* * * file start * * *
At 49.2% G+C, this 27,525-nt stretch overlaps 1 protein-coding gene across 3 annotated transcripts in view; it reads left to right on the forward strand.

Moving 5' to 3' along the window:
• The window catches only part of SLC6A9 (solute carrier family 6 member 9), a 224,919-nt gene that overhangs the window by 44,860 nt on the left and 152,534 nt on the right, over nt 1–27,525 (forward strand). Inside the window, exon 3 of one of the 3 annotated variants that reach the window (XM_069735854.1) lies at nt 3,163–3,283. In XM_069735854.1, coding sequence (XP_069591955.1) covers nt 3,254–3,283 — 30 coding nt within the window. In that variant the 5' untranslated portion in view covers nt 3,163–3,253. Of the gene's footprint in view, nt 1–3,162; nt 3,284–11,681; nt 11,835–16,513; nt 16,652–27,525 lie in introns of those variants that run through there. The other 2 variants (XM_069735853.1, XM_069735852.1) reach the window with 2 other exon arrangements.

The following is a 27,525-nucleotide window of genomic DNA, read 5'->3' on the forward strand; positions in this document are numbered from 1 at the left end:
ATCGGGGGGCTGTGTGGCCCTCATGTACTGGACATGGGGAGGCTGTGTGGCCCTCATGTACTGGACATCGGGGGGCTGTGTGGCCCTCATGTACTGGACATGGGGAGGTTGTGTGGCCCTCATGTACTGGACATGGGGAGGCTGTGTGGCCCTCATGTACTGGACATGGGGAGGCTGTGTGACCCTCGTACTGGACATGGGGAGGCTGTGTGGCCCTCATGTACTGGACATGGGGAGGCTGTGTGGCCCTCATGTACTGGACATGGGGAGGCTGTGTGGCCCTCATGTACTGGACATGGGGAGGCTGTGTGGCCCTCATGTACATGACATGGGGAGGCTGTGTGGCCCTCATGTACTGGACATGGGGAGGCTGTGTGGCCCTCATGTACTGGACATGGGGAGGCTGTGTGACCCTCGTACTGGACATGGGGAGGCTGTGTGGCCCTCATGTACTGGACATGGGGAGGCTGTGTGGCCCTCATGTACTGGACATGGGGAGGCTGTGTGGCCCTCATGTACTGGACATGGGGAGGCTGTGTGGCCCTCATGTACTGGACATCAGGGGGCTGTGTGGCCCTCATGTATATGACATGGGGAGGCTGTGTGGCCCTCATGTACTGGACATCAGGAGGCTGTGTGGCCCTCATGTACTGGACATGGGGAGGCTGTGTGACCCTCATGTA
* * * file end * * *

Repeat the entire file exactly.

At 49.2% G+C, this 27,525-nt stretch overlaps 1 protein-coding gene across 3 annotated transcripts in view; it reads left to right on the forward strand.

Moving 5' to 3' along the window:
• The window catches only part of SLC6A9 (solute carrier family 6 member 9), a 224,919-nt gene that overhangs the window by 44,860 nt on the left and 152,534 nt on the right, over nt 1–27,525 (forward strand). Inside the window, exon 3 of one of the 3 annotated variants that reach the window (XM_069735854.1) lies at nt 3,163–3,283. In XM_069735854.1, coding sequence (XP_069591955.1) covers nt 3,254–3,283 — 30 coding nt within the window. In that variant the 5' untranslated portion in view covers nt 3,163–3,253. Of the gene's footprint in view, nt 1–3,162; nt 3,284–11,681; nt 11,835–16,513; nt 16,652–27,525 lie in introns of those variants that run through there. The other 2 variants (XM_069735853.1, XM_069735852.1) reach the window with 2 other exon arrangements.

The following is a 27,525-nucleotide window of genomic DNA, read 5'->3' on the forward strand; positions in this document are numbered from 1 at the left end:
ATCGGGGGGCTGTGTGGCCCTCATGTACTGGACATGGGGAGGCTGTGTGGCCCTCATGTACTGGACATCGGGGGGCTGTGTGGCCCTCATGTACTGGACATGGGGAGGTTGTGTGGCCCTCATGTACTGGACATGGGGAGGCTGTGTGGCCCTCATGTACTGGACATGGGGAGGCTGTGTGACCCTCGTACTGGACATGGGGAGGCTGTGTGGCCCTCATGTACTGGACATGGGGAGGCTGTGTGGCCCTCATGTACTGGACATGGGGAGGCTGTGTGGCCCTCATGTACTGGACATGGGGAGGCTGTGTGGCCCTCATGTACATGACATGGGGAGGCTGTGTGGCCCTCATGTACTGGACATGGGGAGGCTGTGTGGCCCTCATGTACTGGACATGGGGAGGCTGTGTGACCCTCGTACTGGACATGGGGAGGCTGTGTGGCCCTCATGTACTGGACATGGGGAGGCTGTGTGGCCCTCATGTACTGGACATGGGGAGGCTGTGTGGCCCTCATGTACTGGACATGGGGAGGCTGTGTGGCCCTCATGTACTGGACATCAGGGGGCTGTGTGGCCCTCATGTATATGACATGGGGAGGCTGTGTGGCCCTCATGTACTGGACATCAGGAGGCTGTGTGGCCCTCATGTACTGGACATGGGGAGGCTGTGTGACCCTCATGTA